Our Town: America’s love affair with cars

Our Town: America’s love affair with cars
Cars, cars, cars. Photo provided by Tom Ferraro

Americans have always had a love affair with cars. Cars symbolize post-modern life in that they are speedy, beautiful and get you nowhere fast. Every teenager understands that a driver’s license and the purchase of your first car is a rite of passage into adulthood. The teenage muscle car is louder than in the past. For some kids, loud muffler-free cars are a power grab to prove that they have arrived.

Cars are unique phenomena and have fascinated artists, song writers, film makers and novelists. The Beach Boys made it big with the irresistibly light-hearted and upbeat “Little GTO.“ Michael Mann’s riveting film “Collateral” starred Tom Cruise and Jamie Foxx and most of it took place in a taxi cab cruising the streets of late night Los Angeles.

Stephen King channeled the more sinister nature of automobiles as he wrote the horror novel “Christine” about a 1958 Plymouth Fury, which was apparently possessed by demonic forces transforming Arnold from an acne-faced nerd into a super greaser.

The great American writer and cultural anthropologist Tom Wolfe penned many articles about cars. His classic “The Kandy-Kolored Tangerine Flake Streamline Baby” helped put the custom car movement on the map. Wolfe discovered the customized car craze in Burbank, a suburb of California, and he described it as an art form controlled by the wealthy teenage world of that state in the late 1950s.

Wolfe also wrote about the car craze in the South with his essay “The Last American Hero.” This essay was about Junior Johnson, who earned his bones running whisky up and down the Appalachian slopes of North Carolina and converted his skills into stock car racing. But Wolfe lived in Manhattan, so it was inevitable that he would write about the Riverhead Raceway on Long Island.

He recounted how Lawrence Mendelsohn created the Demolition Derby, an evening of thrills and spills, by inviting 100 drivers with sturdy old jalopies to carom off of each other until all but one was demolished. Such fun in Riverhead in the good old days. Now all kids can do is wreck things in video games.

Thus far I have described distinctively American approaches to cars. A few years ago I had the pleasure of walking along one of the streets in Monte Carlo, a windy thoroughfare that is used in the Monaco Grand Pix and its Formula One cars. The racing that takes place in Monte Carlo is on the opposite end to what we as Americans witnessed in the Demolition Derby in Riverhead.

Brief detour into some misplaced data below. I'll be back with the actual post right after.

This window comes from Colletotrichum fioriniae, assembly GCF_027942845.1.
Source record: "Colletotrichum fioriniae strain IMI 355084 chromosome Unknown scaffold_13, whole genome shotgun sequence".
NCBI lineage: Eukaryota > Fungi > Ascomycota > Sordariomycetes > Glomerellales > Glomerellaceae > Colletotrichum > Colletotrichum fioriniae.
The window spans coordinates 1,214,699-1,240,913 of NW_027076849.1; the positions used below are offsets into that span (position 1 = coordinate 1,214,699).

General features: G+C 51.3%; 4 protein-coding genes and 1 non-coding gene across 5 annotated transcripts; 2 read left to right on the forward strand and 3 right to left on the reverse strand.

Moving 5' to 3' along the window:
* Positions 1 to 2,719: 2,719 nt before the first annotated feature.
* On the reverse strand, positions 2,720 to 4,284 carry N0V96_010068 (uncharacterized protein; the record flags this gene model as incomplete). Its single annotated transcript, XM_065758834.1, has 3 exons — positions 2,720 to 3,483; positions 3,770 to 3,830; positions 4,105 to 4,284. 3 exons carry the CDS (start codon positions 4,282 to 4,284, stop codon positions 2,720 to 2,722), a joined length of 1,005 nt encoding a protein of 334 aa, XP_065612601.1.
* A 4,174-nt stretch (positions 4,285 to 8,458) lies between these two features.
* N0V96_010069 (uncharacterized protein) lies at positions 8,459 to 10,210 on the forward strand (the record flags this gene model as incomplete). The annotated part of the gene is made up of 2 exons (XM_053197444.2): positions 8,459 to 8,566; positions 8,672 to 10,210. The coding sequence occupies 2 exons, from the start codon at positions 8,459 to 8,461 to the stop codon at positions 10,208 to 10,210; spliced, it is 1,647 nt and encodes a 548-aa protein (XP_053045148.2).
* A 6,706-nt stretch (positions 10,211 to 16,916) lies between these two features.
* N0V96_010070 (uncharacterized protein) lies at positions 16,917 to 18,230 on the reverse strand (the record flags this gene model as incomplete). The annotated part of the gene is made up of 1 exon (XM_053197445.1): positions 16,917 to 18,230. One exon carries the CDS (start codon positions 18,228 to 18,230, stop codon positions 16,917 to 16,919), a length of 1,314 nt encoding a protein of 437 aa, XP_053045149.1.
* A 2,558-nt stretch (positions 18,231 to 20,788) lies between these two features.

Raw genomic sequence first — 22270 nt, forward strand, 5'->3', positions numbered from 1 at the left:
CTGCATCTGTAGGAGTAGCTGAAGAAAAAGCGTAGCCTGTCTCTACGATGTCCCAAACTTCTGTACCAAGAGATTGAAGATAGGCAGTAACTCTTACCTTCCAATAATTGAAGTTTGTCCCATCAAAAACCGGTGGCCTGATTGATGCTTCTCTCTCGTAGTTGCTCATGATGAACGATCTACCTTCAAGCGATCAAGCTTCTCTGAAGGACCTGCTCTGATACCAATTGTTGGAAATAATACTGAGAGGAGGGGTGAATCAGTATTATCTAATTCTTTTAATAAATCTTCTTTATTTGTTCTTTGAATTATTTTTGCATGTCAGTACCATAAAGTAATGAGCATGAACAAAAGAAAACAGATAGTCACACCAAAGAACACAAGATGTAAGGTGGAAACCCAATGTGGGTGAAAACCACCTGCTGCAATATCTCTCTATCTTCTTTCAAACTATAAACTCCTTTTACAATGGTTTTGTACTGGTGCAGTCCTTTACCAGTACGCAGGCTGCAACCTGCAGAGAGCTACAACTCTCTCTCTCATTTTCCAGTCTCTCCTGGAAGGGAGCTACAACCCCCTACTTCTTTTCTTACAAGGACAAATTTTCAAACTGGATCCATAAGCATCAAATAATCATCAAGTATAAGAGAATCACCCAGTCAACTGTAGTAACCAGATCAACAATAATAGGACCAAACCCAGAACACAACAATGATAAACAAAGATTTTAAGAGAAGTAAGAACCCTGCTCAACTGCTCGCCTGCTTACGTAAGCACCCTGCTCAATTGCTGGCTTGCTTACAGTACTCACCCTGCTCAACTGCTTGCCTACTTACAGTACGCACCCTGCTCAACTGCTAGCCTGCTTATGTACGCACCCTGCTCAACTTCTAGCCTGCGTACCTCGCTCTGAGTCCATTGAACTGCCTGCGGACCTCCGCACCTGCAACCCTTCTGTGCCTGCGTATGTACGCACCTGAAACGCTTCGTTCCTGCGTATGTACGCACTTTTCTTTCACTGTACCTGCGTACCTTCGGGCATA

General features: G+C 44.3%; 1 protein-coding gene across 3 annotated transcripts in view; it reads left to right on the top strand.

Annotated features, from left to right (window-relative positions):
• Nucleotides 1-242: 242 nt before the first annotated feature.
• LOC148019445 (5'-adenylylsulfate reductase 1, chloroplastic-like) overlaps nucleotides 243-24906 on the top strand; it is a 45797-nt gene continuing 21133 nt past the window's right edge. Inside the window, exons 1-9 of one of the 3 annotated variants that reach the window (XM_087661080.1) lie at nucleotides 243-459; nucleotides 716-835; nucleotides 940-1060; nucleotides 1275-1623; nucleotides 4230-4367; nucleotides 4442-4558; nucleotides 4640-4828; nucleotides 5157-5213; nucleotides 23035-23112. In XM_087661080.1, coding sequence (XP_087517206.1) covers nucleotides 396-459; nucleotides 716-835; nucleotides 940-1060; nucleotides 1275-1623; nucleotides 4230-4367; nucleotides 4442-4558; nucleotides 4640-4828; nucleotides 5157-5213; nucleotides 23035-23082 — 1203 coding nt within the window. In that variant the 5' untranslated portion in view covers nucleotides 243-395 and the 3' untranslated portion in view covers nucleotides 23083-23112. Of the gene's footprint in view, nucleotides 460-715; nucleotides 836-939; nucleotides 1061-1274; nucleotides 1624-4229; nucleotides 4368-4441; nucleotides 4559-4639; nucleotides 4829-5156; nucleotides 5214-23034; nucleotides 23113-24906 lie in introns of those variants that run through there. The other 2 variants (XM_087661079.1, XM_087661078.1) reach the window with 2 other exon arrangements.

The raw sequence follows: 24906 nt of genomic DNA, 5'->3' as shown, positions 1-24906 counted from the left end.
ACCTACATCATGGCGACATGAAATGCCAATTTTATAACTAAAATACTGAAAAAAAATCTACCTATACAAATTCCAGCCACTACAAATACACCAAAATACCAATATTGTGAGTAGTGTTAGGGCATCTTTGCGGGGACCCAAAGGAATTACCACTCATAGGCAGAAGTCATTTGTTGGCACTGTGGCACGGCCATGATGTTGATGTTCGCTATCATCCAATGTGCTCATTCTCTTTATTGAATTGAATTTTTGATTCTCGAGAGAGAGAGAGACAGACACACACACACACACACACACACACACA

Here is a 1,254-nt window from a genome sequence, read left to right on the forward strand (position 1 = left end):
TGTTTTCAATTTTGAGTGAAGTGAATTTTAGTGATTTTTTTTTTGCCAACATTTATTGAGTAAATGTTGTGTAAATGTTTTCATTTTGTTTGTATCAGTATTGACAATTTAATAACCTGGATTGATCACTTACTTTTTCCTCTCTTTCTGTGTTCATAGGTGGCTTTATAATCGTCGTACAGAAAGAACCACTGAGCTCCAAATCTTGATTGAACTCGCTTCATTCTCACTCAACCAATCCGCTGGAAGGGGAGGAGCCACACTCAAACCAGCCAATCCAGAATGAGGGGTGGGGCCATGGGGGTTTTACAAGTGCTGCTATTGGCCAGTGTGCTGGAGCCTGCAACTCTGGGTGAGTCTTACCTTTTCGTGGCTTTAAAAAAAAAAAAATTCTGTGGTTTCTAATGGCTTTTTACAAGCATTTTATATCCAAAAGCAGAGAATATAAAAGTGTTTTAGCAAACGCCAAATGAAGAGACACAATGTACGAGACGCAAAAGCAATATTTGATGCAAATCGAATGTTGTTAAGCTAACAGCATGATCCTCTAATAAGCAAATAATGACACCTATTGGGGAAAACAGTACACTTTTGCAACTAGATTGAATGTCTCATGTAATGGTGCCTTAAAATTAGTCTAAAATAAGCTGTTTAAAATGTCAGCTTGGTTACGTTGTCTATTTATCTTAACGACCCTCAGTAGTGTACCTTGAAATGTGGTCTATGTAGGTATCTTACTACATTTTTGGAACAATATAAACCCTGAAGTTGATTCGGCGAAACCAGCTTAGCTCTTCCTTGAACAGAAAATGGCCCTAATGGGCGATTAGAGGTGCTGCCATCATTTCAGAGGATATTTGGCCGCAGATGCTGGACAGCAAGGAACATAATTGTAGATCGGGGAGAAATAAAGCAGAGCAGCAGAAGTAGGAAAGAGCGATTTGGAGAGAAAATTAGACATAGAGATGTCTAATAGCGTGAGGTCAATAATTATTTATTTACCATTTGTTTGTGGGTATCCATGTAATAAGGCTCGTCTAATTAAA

The European idea of racing is to combine glamor, prestige, celebrities, yachts, and very expensive cars into an admixture of excitement. You may recall seeing this race in one of the “Iron Man” films. American racing is to combine death, explosions, blood, bone fractures with a middle-class tone.

When I was a kid, I recall my father saying that one of his goals in life was to get a chauffeured limousine so that he would never have to drive again. I never could understand why he felt that way until I got into my later years. Now I understand exactly how he felt.

As I drive now, I stick to the right lane. I have come to observe that people 65 and older are the right lane drivers and usually drive either Mercedes or Toyotas. People 45 to 65 years of age tend to stick to the middle lanes and like to drive new Volkswagens or Audis and drivers aged 20 to 45 always gravitate to the left lane as soon as they get on the parkway and they drive either Porsches, BMWs or very expensive looking pick-up trucks that are clean and that have never picked up anything but groceries.

Years ago Bob Lipsyte of The New York Times did a brilliant series called NASCAR Nation and he asked for my take on NASCAR drivers. I told him they sought the excitement that comes when you flirt with death. But undoubtedly people have a variety of motives when they buy and drive their cars.

We all feel more cyborg-like, detached, impatient and angry when driving. Some gain a sense of power with muscle cars that make noise. Some feel pride if their car is new or expensive. I do love the new colors cars now have. It’s kind of a mat flat color instead of that old-fashioned shiny gray or white coat.

But as I said at the outset of this piece, one thing is for sure. Cars are a big part of our post-modern life and just like post-modern life, they are speedy, beautiful and get you nowhere fast.

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